In this work, we fabricate the next-generation 3-D semi-polar GaN/InGaN hierarchical NWs grown on a Si NW-template and characterize their optical properties. The morphology of the Si NWs is controlled with metal-assisted-chemical-etching (MACE) together with the morphology of the GaN NWs grown by metal–organic chemical vapor deposition (MOCVD). Reduced reflectivity is observed for the hierarchical GaN NWs on Si and the emission is tuned from the blue to the nearly green region of the solar spectrum. The hierarchical GaN NWs are used as a template for the growth of the InGaN/GaN core–shell quantum well (QW) structures. Finally, the optical emission characteristics and temperature-dependent time-resolved photoluminescence were studied for InGaN/GaN QWs, and their applicability in optical devices was investigated.

2. Experimental procedure

2.1. Fabrication of patterned Si NWs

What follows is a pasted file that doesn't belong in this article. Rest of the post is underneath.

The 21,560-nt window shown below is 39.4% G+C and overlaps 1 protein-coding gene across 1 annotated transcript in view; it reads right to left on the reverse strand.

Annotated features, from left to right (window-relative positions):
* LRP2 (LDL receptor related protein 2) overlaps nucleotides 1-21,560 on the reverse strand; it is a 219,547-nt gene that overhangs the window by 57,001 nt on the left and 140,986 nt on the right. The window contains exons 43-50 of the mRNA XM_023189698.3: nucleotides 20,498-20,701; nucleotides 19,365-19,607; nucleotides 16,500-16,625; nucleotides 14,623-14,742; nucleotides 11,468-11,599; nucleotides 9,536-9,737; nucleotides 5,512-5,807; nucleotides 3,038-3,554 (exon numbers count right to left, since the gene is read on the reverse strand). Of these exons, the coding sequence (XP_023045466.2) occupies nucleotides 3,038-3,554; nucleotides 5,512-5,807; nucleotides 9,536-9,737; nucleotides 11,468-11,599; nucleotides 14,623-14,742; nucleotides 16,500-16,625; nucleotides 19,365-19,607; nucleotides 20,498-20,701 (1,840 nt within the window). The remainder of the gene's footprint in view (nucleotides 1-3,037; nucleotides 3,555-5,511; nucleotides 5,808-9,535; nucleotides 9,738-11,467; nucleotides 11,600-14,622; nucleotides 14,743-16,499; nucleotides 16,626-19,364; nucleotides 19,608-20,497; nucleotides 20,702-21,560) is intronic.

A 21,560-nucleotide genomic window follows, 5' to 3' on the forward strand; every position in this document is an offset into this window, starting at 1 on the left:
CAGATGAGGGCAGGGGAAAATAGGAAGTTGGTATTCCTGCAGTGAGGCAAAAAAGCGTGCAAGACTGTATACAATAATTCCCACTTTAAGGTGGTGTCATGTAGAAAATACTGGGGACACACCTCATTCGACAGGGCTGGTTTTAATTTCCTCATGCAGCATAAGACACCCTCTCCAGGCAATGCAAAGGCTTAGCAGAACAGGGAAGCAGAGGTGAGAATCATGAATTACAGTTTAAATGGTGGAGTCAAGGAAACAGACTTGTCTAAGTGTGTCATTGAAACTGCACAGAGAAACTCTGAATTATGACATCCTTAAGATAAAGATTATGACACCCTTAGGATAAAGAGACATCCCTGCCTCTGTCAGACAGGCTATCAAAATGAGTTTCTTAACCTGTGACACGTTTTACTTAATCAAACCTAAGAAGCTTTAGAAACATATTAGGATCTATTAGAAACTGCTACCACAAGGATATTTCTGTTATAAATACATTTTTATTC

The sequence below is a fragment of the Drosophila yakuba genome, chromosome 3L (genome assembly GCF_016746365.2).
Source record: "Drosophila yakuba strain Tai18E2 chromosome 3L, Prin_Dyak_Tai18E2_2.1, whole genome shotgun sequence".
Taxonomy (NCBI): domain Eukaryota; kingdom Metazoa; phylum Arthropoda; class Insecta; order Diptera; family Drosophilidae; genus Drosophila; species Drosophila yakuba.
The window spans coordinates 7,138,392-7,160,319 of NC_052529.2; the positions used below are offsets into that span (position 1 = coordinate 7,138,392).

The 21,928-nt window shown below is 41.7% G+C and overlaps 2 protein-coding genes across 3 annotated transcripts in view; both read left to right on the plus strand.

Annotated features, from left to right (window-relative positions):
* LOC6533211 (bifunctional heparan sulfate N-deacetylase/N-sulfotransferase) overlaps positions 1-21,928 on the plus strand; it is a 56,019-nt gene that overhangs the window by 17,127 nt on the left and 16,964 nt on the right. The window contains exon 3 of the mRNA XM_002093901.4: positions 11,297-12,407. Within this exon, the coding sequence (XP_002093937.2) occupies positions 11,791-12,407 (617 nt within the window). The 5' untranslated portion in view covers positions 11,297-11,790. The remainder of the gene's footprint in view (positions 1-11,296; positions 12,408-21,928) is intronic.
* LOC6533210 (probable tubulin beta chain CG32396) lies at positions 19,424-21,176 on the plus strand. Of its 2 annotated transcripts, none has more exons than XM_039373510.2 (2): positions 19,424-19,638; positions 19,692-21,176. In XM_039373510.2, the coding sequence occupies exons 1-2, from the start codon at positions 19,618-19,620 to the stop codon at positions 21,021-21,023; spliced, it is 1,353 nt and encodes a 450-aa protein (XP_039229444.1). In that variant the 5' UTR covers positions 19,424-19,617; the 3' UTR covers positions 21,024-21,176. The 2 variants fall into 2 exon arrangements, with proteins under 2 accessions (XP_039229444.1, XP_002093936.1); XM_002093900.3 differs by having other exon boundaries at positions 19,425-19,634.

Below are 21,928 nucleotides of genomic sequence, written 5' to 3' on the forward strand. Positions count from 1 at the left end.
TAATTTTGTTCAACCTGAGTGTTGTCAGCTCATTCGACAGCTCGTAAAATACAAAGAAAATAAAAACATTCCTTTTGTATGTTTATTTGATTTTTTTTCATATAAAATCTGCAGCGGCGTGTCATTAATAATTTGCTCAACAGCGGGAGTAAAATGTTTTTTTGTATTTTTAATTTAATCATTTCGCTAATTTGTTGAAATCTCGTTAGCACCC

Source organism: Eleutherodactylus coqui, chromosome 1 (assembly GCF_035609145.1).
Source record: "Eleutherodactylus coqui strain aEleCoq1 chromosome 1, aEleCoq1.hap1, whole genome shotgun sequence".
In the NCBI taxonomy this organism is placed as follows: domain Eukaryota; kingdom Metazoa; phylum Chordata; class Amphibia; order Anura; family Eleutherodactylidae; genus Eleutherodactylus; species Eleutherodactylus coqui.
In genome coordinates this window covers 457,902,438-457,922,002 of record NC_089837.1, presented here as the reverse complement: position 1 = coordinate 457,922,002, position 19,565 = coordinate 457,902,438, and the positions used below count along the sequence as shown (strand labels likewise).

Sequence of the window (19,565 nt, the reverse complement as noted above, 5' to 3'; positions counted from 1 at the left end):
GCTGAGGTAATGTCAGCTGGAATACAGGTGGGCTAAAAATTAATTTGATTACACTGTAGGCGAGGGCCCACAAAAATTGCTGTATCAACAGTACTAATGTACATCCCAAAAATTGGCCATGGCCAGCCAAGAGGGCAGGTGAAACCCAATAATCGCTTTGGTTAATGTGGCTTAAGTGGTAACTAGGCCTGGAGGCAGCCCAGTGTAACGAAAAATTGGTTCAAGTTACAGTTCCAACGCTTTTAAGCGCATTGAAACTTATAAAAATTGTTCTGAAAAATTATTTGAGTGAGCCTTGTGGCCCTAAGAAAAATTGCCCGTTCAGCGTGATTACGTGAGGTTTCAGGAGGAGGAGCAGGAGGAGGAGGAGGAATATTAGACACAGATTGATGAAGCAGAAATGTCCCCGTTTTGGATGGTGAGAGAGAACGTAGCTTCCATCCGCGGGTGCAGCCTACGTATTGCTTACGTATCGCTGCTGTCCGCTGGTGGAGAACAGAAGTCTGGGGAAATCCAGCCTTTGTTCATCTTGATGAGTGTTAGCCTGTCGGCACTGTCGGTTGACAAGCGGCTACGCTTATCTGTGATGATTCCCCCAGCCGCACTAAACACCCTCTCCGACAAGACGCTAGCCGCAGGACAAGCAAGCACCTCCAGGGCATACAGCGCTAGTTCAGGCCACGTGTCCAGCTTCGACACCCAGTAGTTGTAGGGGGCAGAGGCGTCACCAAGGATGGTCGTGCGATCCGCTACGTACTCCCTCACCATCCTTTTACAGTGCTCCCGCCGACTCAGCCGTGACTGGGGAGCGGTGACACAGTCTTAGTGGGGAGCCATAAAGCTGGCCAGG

Fig. 1 illustrates the fabrication flow of vertically arrayed Si NWs from a highly doped p-type (100) Si wafer (resistivity < 0.005 Ω cm) by MACE. To fabricate patterned Si NWs, circular patterns with a diameter and spacing of 1 μm were formed by photolithography (photoresist: AZ GXR601 diluted using AZ 1500 thinner with 1[thin space (1/6-em)]:[thin space (1/6-em)]1 ratio, developer: AZ 500 MIF). A Au thin film was used for the MACE and a 40 nm-thick Au thin film was deposited by e-beam evaporation. The MACE was performed in an HF/H2O2/ethanol (volume ratio 2[thin space (1/6-em)]:[thin space (1/6-em)]1[thin space (1/6-em)]:[thin space (1/6-em)]1) solution at room temperature while the Si NW length varied with etching time. Then, the Au film was removed for subsequent processing using a gold etchant. Residual Au was removed by dipping in an HF/EtOH solution (volume ratio = 1[thin space (1/6-em)]:[thin space (1/6-em)]20) for 60 seconds, and the dipping also removed the native oxide layer from the surface of the Si NWs. Additionally, the diameter of the Si NWs was controlled by the combination of wet thermal oxidation at 1000 °C and selective thermal oxide removal by buffered oxide etching.